A New Library Typology

Greenpoint Library & Environmental Education Center


The design process for the Greenpoint Library and Environmental Center showcases the holistic research and design that is central to our firm. It also provided the opportunity for us to integrate unique design, programming, and fabrication methods that emphasize the library’s dual role as both a full-service branch library and a community hub for environmental awareness, activism, and education.

Visitors of the three-story, 15,000 square foot building can enjoy reading, research, classroom, and community spaces that are supported by three separate, planted, exterior areas. These green spaces serve as outdoor classrooms and reading spaces for multi- generational users. Through its water management, building materials, and landscape design, the building is a demonstration project for innovative approaches to sustainable design and a learning tool for the community. Below, we highlight the process that led us there.

Greenpoint Brownfield History

Brooklyn’s Greenpoint neighborhood, located at the northwestern tip of Brooklyn, has historically been the site of intense industrial activity for over 140 years, starting with the creation of whale oil refineries in 1834. The neighborhood—a mix of residential, commercial, and industrial zones—is bound by the Newtown Creek to the north and east, Williamsburg to the south, and the East River to the west. By 1900, gasoline and fuel refinery and storage was the main industry in the Greenpoint neighborhood, especially along the Newtown Creek. Refinery operations continued until 1968, and oil storage operations still exist in the neighborhood today.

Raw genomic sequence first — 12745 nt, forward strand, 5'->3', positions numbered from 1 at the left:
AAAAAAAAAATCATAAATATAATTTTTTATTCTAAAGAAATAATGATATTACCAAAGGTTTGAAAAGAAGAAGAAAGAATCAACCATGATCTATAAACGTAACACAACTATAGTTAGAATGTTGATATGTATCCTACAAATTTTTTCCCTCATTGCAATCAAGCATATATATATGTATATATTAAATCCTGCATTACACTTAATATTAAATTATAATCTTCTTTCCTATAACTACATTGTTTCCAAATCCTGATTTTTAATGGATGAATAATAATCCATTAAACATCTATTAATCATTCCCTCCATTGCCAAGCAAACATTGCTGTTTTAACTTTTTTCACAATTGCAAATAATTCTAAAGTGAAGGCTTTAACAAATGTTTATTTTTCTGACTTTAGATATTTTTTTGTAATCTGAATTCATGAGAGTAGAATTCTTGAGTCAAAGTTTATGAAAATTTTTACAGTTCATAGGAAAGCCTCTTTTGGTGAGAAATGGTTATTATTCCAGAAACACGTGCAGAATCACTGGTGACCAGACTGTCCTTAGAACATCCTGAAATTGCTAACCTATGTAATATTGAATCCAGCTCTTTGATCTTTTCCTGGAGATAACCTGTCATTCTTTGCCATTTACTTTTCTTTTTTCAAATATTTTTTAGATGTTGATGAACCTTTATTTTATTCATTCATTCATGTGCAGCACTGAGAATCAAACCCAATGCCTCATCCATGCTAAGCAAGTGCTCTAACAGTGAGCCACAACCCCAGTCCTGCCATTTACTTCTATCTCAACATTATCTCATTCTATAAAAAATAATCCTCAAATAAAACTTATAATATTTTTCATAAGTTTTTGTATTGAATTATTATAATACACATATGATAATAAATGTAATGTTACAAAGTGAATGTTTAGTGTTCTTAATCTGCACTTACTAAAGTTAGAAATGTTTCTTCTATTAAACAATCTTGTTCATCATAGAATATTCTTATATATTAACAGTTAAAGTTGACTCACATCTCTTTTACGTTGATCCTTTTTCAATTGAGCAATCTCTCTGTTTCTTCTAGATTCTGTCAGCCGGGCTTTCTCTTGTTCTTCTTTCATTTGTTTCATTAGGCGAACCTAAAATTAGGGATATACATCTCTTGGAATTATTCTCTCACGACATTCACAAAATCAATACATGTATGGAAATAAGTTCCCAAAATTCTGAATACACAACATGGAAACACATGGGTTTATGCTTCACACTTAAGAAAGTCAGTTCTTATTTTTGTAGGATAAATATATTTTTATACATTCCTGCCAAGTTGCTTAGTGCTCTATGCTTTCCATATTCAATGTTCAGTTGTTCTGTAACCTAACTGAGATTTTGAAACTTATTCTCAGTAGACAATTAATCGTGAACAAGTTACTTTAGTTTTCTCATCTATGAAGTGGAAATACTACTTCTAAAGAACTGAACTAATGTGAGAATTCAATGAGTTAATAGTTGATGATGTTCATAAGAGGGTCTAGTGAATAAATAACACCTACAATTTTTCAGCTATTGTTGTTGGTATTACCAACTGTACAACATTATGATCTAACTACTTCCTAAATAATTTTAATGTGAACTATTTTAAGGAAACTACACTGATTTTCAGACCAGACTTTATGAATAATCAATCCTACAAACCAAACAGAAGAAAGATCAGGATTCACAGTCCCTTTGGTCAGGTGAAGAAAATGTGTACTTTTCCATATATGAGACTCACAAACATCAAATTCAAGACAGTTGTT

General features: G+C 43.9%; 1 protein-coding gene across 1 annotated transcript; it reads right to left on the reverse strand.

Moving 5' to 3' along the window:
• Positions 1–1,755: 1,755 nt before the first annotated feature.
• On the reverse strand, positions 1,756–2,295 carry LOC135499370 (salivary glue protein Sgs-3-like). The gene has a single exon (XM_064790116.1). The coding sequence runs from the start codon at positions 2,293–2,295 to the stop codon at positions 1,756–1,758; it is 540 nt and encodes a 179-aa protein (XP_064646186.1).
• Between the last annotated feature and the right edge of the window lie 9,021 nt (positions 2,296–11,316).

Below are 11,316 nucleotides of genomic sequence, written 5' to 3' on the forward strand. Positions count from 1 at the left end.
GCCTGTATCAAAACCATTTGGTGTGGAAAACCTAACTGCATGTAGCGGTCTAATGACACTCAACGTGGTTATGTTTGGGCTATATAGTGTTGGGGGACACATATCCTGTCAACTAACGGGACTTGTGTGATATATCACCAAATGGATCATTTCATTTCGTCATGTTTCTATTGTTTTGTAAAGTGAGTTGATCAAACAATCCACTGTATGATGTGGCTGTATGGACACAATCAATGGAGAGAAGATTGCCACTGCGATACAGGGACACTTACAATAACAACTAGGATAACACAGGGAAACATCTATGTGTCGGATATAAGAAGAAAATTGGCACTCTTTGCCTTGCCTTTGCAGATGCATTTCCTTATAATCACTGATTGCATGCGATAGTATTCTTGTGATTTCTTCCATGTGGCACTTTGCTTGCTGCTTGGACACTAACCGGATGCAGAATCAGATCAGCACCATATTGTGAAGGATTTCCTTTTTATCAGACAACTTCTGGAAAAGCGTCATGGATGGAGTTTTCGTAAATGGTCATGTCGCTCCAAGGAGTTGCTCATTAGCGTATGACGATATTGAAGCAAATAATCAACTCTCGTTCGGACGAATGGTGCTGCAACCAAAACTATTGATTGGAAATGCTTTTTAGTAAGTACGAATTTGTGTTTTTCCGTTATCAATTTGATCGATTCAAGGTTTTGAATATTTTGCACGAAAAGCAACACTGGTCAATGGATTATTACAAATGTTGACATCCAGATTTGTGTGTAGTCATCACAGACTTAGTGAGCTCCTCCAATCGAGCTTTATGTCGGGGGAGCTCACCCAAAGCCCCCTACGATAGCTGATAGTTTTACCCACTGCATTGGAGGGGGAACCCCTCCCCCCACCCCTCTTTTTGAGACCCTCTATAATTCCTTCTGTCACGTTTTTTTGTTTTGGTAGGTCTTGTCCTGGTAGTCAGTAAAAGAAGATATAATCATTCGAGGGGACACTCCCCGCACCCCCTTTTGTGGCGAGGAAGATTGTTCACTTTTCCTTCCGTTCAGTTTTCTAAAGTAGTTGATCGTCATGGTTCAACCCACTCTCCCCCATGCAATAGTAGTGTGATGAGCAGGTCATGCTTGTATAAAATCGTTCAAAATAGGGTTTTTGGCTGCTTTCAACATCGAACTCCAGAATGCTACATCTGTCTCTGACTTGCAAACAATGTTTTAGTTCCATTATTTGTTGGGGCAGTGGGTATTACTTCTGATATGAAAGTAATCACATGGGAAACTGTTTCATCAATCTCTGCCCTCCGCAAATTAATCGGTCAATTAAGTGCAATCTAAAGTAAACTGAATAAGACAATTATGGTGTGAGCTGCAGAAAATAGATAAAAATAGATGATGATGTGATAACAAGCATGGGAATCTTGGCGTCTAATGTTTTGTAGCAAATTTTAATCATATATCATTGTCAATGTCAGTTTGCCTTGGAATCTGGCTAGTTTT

In 1978, the U.S. Coast Guard identified oil spilling into Newtown Creek. Further investigation revealed that a 52 acre area along the creek was contaminated with a combination of various oil products, totaling at least 17 million gallons. Most of this oil sat above the water table, impacting the soils and groundwater of both a local and regional aquifer. In 2010, the federal government designated Newtown Creek a Superfund site, which empowers the Environmental Protection Agency to force parties responsible for pollution to clean up contaminated sites.

Many of the “Potentially Responsible” parties have engaged in environmental remediation efforts since the discovery of the oil spill, including the pumping out of petroleum products sitting above the water table. When one of those parties, ExxonMobil, reached a settlement with the State of New York over the spill, the NYS Office of the Attorney General and the Department of Environmental Conservation used the settlement money to create the Greenpoint Community Environmental Fund (GCEF). The goal of the GCEF is to fund projects focused on improving the environmental conditions of buildings, infrastructure, and public space in Greenpoint. These include environmental stewardship and education programs, the creation of green public spaces, and waterfront restoration projects.